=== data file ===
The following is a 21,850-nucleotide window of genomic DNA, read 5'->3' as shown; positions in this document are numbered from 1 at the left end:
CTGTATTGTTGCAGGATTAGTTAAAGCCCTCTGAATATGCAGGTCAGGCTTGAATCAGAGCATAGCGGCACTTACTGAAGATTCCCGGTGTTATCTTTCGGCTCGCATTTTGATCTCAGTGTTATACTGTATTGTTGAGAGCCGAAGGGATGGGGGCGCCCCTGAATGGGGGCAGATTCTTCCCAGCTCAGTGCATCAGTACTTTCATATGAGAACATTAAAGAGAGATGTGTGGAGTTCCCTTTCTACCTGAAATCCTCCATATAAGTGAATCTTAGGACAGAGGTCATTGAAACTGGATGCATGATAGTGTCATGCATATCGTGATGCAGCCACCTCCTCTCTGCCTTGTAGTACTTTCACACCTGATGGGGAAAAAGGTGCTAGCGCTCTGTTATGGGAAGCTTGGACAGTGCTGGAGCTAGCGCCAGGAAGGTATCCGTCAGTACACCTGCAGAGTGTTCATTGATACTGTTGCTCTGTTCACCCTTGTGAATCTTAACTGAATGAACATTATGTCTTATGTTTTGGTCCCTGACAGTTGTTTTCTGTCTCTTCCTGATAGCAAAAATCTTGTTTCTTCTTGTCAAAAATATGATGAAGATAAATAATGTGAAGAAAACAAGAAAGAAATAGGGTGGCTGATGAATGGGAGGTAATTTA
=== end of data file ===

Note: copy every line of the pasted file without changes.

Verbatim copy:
The following is a 21,850-nucleotide window of genomic DNA, read 5'->3' as shown; positions in this document are numbered from 1 at the left end:
CTGTATTGTTGCAGGATTAGTTAAAGCCCTCTGAATATGCAGGTCAGGCTTGAATCAGAGCATAGCGGCACTTACTGAAGATTCCCGGTGTTATCTTTCGGCTCGCATTTTGATCTCAGTGTTATACTGTATTGTTGAGAGCCGAAGGGATGGGGGCGCCCCTGAATGGGGGCAGATTCTTCCCAGCTCAGTGCATCAGTACTTTCATATGAGAACATTAAAGAGAGATGTGTGGAGTTCCCTTTCTACCTGAAATCCTCCATATAAGTGAATCTTAGGACAGAGGTCATTGAAACTGGATGCATGATAGTGTCATGCATATCGTGATGCAGCCACCTCCTCTCTGCCTTGTAGTACTTTCACACCTGATGGGGAAAAAGGTGCTAGCGCTCTGTTATGGGAAGCTTGGACAGTGCTGGAGCTAGCGCCAGGAAGGTATCCGTCAGTACACCTGCAGAGTGTTCATTGATACTGTTGCTCTGTTCACCCTTGTGAATCTTAACTGAATGAACATTATGTCTTATGTTTTGGTCCCTGACAGTTGTTTTCTGTCTCTTCCTGATAGCAAAAATCTTGTTTCTTCTTGTCAAAAATATGATGAAGATAAATAATGTGAAGAAAACAAGAAAGAAATAGGGTGGCTGATGAATGGGAGGTAATTTA